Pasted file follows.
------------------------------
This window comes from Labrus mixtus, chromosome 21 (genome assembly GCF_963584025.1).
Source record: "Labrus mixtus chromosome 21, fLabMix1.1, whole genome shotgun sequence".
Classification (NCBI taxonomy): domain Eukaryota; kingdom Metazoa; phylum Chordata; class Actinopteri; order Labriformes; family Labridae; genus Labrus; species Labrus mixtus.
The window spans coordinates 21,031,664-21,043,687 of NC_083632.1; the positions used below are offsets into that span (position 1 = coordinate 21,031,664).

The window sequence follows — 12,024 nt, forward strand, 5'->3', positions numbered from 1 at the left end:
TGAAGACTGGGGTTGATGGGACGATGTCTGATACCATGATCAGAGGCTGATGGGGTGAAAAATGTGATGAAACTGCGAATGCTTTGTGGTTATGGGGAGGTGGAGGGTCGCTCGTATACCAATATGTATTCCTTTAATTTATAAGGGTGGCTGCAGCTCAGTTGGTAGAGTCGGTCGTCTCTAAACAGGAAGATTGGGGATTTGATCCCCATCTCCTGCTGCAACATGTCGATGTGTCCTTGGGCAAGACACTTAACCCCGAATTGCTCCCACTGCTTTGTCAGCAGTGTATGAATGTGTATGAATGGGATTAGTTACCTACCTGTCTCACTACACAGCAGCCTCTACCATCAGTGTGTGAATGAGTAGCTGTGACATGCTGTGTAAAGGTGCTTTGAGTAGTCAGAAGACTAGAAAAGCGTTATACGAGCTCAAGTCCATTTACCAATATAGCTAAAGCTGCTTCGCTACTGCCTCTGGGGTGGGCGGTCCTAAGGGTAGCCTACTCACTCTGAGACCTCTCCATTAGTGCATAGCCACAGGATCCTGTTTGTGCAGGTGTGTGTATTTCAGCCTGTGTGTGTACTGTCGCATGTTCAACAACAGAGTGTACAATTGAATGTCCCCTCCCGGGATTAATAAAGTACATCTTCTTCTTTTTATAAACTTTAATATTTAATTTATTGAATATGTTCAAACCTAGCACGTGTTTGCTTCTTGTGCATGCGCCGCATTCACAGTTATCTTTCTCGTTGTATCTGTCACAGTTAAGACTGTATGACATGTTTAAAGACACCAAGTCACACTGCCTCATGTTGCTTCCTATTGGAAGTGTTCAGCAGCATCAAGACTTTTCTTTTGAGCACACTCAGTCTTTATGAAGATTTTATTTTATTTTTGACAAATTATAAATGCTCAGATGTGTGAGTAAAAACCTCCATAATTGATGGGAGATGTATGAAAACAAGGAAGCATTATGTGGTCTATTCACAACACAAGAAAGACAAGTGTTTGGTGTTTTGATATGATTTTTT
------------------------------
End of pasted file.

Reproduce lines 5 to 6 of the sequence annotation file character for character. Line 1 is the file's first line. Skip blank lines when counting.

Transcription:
The window sequence follows — 12,024 nt, forward strand, 5'->3', positions numbered from 1 at the left end:
TGAAGACTGGGGTTGATGGGACGATGTCTGATACCATGATCAGAGGCTGATGGGGTGAAAAATGTGATGAAACTGCGAATGCTTTGTGGTTATGGGGAGGTGGAGGGTCGCTCGTATACCAATATGTATTCCTTTAATTTATAAGGGTGGCTGCAGCTCAGTTGGTAGAGTCGGTCGTCTCTAAACAGGAAGATTGGGGATTTGATCCCCATCTCCTGCTGCAACATGTCGATGTGTCCTTGGGCAAGACACTTAACCCCGAATTGCTCCCACTGCTTTGTCAGCAGTGTATGAATGTGTATGAATGGGATTAGTTACCTACCTGTCTCACTACACAGCAGCCTCTACCATCAGTGTGTGAATGAGTAGCTGTGACATGCTGTGTAAAGGTGCTTTGAGTAGTCAGAAGACTAGAAAAGCGTTATACGAGCTCAAGTCCATTTACCAATATAGCTAAAGCTGCTTCGCTACTGCCTCTGGGGTGGGCGGTCCTAAGGGTAGCCTACTCACTCTGAGACCTCTCCATTAGTGCATAGCCACAGGATCCTGTTTGTGCAGGTGTGTGTATTTCAGCCTGTGTGTGTACTGTCGCATGTTCAACAACAGAGTGTACAATTGAATGTCCCCTCCCGGGATTAATAAAGTACATCTTCTTCTTTTTATAAACTTTAATATTTAATTTATTGAATATGTTCAAACCTAGCACGTGTTTGCTTCTTGTGCATGCGCCGCATTCACAGTTATCTTTCTCGTTGTATCTGTCACAGTTAAGACTGTATGACATGTTTAAAGACACCAAGTCACACTGCCTCATGTTGCTTCCTATTGGAAGTGTTCAGCAGCATCAAGACTTTTCTTTTGAGCACACTCAGTCTTTATGAAGATTTTATTTTATTTTTGACAAATTATAAATGCTCAGATGTGTGAGTAAAAACCTCCATAATTGATGGGAGATGTATGAAAACAAGGAAGCATTATGTGGTCTATTCACAACACAAGAAAGACAAGTGTTTGGTGTTTTGATATGATTTTTT